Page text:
After taking a buyout from Delphi at age 55 to avoid a potential layoff, Muffley says, he took one job after another to tide him over until he could retire at 62. It was in that time that his wife was diagnosed with pancreatic cancer and died within three years.
“Things fell apart, and things fell apart in a big way,” Muffley says. He estimated he’s lost at least $130,000 in savings due to the pension cuts over the years, and he’s not alone.
Despite the bipartisan support, there is some resistance in Congress to spending tax dollars to bail out pension funds.
For the retirees, the struggle to get the legislation into law is the latest and perhaps last battle in an ordeal that started when the workers got swept up in macroeconomic crosscurrents of the recession.
Muffley and others in 2009 established the Delphi Salaried Retirees Association — something of a support group for workers at the auto parts company who had to get through not only job losses, but retirement cuts and the loss of health plans.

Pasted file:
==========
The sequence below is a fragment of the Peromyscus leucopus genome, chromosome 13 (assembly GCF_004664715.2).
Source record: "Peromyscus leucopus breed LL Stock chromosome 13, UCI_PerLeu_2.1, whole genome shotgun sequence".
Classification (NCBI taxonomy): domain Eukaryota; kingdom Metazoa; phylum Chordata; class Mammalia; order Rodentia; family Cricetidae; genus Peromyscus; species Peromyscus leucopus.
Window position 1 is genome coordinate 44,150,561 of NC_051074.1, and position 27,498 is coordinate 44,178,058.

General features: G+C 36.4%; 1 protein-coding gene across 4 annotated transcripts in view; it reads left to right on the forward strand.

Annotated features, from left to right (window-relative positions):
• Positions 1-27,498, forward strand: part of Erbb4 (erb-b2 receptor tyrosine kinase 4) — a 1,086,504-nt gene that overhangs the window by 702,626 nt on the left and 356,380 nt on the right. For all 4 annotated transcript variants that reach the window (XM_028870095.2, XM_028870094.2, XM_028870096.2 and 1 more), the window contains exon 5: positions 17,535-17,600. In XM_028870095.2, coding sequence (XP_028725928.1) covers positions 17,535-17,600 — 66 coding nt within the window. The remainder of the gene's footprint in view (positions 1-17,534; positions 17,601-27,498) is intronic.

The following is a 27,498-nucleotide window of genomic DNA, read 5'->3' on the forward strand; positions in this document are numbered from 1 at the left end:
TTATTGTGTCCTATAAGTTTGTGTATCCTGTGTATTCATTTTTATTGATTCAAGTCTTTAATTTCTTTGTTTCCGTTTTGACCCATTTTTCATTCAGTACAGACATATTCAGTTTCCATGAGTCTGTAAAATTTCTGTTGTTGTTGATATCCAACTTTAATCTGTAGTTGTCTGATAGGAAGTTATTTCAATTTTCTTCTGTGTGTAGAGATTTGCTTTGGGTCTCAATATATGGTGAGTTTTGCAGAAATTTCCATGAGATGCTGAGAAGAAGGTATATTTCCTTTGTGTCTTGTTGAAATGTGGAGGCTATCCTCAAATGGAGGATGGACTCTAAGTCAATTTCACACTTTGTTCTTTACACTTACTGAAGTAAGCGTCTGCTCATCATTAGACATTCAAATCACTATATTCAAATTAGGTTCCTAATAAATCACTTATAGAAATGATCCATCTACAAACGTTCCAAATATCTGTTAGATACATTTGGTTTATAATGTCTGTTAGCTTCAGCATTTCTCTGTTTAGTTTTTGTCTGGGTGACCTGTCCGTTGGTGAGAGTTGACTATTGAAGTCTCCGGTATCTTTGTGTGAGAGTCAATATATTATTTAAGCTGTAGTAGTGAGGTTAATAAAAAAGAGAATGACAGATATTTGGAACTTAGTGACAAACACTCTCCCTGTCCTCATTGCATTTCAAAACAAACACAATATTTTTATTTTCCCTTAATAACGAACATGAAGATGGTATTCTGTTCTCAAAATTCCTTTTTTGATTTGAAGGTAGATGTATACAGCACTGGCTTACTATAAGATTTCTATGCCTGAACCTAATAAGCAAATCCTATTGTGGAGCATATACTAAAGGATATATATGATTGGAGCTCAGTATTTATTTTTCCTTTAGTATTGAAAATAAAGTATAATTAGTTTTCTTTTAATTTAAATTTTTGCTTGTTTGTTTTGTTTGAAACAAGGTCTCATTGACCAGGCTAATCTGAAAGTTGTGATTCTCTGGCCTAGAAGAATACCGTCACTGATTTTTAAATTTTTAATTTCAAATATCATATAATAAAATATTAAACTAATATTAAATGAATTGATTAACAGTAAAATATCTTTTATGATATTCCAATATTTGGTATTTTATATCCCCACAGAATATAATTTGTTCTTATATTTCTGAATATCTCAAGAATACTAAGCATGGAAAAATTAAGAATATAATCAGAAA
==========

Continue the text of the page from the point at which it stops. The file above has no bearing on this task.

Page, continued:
Retirees tell stories of loss, severe depression, divorce and altered courses of their lives. Some retirees' children put off going to college, other workers faced health difficulties from the stress of the cuts.
The salaried retirees have gotten support from every corner of local government, state legislatures, attorneys general and even sympathetic words from this president and the last.
Presidential candidate Joe Biden in September 2020 said he would work with senators to help restore Delphi workers’ retirement savings. The next month, President Donald Trump issued a memo calling on the Treasury Department and other agencies to act on the issue.